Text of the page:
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Women, Come and Read All of the Megillot
Women’s reading of the megilla is not bound by a halahkic obligation or restriction. However, this new and exciting Jewish experience can provide a rich religious and spiritual experience

By CHANNA PINCHASI

Reading the megillot has broadened our horizons, teaching us that when women read the texts, they take on a different meaning. For example, the verse, “that every man should bear rule in his own house,” (Esther 1:22) sounds ironic when a group of women are sitting in the synagogue, listening to a woman reading these words while their husbands are home running after the kids. When a daughter hears her mother read, ” Esther put on her royal apparel” (Esther 5:1), the possibilities of “wearing royal apparel” sound completely different to her than when her father reads the same verse.
It is not just in the Book of Esther that the unique woman’s angle is apparent. Imagine a woman reading about her beloved in the Song of Songs: “His mouth is most sweet; yea, he is altogether lovely. This is my beloved, and this is my friend, O daughters of Jerusalem” (Song of Songs 5:16). Or, as Shavuot draws near, picture a woman reading those eternally moving verses, as if she herself were Ruth, beseeching Naomi: “Entreat me not to leave thee, and to return from following after thee; for whither thou goest, I will go; and where thou lodgest, I will lodge; thy people shall be my people, and thy God my God” (Ruth 1:16).
Thinking about it, we discover that even the Book of Lamentations sounds different when read by a woman. At the heart of Lamentations, as in the Books of Esther and Ruth, a woman sits alone. Imagine, for a moment, a woman reading the sad and beautiful cantillation of Lamentations: “What shall I take to witness for thee? What shall I liken to thee, O daughter of Jerusalem? What shall I equal to thee, that I may comfort thee, O virgin daughter of Zion? For thy breach is great like the sea; who can heal thee?” (Lamentations 2:13). One can hear the simultaneous expression of camaraderie and comfort that a woman or women offer the daughter of Jerusalem. Isn’t it clear that when women read the megillot, the religious experience takes on a new depth?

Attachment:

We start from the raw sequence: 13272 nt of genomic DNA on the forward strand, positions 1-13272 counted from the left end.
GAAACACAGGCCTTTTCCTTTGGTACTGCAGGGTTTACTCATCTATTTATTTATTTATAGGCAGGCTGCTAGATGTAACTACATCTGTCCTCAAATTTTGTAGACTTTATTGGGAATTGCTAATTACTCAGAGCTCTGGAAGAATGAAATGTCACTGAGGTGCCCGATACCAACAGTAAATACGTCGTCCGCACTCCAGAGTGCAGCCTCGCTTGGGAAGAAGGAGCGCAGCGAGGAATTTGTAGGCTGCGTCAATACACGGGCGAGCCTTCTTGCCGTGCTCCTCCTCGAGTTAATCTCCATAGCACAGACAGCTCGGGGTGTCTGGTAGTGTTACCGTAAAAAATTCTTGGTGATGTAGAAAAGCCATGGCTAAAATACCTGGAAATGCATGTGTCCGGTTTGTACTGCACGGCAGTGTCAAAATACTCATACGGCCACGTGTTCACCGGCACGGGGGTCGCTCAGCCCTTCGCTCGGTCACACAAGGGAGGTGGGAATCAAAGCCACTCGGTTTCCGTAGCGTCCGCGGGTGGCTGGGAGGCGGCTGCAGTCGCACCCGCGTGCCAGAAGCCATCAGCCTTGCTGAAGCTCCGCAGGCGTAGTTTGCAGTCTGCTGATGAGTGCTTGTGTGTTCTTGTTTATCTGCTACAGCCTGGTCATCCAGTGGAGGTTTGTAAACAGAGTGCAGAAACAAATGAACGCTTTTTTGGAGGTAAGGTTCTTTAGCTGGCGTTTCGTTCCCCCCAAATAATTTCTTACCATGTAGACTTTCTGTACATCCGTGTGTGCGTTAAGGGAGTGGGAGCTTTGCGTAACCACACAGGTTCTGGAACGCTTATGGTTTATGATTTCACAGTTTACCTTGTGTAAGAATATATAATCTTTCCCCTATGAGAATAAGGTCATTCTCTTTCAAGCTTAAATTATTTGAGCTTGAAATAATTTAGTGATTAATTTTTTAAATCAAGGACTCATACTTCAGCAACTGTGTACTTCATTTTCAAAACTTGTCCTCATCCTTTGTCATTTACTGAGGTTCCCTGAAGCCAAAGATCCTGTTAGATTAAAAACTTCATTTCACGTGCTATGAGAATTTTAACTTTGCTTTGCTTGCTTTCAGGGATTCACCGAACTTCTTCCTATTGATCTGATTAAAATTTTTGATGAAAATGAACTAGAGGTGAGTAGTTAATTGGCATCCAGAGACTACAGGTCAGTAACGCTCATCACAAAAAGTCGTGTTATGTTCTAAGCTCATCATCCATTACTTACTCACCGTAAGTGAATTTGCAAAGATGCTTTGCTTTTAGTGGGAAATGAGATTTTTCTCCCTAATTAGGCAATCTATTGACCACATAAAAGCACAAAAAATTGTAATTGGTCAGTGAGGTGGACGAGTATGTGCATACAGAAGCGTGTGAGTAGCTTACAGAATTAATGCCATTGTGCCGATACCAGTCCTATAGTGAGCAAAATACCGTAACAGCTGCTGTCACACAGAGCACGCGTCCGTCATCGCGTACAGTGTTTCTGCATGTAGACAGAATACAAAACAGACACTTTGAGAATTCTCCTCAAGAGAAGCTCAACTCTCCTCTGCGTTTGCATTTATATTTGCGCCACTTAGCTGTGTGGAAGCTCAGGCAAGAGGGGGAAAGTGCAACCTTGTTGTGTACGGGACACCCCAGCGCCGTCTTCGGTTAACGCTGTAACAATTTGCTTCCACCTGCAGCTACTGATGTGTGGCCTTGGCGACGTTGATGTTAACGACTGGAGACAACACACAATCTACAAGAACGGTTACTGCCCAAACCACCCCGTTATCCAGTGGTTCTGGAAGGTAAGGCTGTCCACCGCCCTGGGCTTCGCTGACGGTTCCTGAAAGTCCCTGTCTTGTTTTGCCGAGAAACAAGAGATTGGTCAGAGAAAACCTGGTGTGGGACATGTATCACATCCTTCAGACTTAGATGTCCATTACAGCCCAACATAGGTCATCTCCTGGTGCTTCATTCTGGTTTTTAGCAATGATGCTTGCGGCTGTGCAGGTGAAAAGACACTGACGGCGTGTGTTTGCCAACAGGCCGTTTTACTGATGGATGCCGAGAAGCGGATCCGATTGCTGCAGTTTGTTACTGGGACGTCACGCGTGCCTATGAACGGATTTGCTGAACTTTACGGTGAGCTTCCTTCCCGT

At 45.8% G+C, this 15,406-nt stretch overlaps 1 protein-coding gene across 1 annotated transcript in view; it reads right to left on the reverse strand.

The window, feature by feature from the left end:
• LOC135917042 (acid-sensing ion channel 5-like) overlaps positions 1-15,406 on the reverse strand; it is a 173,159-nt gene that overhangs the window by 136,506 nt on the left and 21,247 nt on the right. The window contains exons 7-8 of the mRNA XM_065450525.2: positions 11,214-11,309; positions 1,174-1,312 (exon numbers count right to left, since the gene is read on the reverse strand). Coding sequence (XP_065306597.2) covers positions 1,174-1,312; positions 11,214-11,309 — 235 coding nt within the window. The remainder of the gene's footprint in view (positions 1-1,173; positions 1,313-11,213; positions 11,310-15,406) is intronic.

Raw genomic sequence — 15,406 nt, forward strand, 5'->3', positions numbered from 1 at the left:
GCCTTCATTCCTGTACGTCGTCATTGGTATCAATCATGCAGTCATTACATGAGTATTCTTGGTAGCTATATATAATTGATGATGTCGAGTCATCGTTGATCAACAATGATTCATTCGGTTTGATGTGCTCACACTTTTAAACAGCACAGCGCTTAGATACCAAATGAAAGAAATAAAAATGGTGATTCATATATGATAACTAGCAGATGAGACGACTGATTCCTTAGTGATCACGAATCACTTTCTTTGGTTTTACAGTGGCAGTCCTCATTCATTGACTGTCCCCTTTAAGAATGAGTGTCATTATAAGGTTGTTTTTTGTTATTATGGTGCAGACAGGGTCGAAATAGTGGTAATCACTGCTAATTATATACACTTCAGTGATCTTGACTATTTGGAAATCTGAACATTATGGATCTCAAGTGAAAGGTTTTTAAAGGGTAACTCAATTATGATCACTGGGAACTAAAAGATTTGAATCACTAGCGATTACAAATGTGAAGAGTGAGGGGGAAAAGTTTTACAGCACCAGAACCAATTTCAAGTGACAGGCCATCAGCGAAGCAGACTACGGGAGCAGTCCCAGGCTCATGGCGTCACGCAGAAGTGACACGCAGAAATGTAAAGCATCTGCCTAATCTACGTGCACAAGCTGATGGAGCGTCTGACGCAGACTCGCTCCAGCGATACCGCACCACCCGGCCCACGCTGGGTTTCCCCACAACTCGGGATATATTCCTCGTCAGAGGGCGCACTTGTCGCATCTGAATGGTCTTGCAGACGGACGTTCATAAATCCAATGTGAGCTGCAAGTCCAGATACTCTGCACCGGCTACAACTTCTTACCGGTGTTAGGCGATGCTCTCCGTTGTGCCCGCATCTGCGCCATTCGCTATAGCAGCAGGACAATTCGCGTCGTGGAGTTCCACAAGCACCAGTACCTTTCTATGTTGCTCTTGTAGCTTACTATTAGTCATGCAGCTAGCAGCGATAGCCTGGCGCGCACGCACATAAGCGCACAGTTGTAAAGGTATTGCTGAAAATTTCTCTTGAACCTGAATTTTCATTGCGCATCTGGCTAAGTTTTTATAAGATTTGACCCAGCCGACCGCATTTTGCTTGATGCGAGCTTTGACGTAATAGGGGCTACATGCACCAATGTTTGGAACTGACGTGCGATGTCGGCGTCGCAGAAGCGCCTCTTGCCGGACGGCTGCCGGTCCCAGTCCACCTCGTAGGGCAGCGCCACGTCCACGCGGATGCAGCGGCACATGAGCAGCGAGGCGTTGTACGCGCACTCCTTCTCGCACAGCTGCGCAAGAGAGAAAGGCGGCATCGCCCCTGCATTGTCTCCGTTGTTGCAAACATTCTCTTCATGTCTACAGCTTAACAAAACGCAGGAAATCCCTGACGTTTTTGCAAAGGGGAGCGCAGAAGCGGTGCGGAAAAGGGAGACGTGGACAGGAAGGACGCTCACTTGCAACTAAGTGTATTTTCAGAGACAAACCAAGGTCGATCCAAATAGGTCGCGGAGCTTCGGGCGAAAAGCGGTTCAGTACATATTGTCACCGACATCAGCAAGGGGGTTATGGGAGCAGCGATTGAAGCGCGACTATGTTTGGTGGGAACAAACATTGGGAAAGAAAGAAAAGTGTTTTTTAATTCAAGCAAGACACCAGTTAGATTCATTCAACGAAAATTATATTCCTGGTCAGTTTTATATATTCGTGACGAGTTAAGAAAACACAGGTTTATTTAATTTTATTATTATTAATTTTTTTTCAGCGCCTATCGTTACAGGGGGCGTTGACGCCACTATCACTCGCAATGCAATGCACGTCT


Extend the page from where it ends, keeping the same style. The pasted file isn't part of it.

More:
Who wants to take on the Book of Ruth?

 
In my opinion, it is important not only to consider the power that lies in hearing a woman read the women’s voices in the megillot, but also to see it from the other side. Since men have read these verses for so many years, it is important to go back to the text and also listen to the woman’s rendition of “I am the man that hath seen affliction by the rod of His wrath” (Lamentations 3:1), or the words of the lover to his beloved: “Let me see thy countenance, let me hear thy voice; for sweet is thy voice, and thy countenance is comely” (Song of Songs 2:14). We also should hear a woman read Boaz’s kind words to the hungry Ruth: “And Boaz said unto her at mealtime: ‘Come hither, and eat of the bread, and dip thy morsel in the vinegar'” (Ruth 2:14). Hearing a woman read the voice of the man in the Bible can also provide women with equally meaningful insights into the experience of being a broken, loving, or nurturing man.
The point is this: women’s reading of the megilla is not bound by a halahkic obligation or restriction. However, it has become clear that this new and exciting Jewish experience can provide a rich religious and spiritual experience. You can decide which book you would like to begin with. I am teaching a class on the cantillations for Lamentations. Who would like to take on the Book of Ruth? Time is short.
Translated from Hebrew by Elise Loterman
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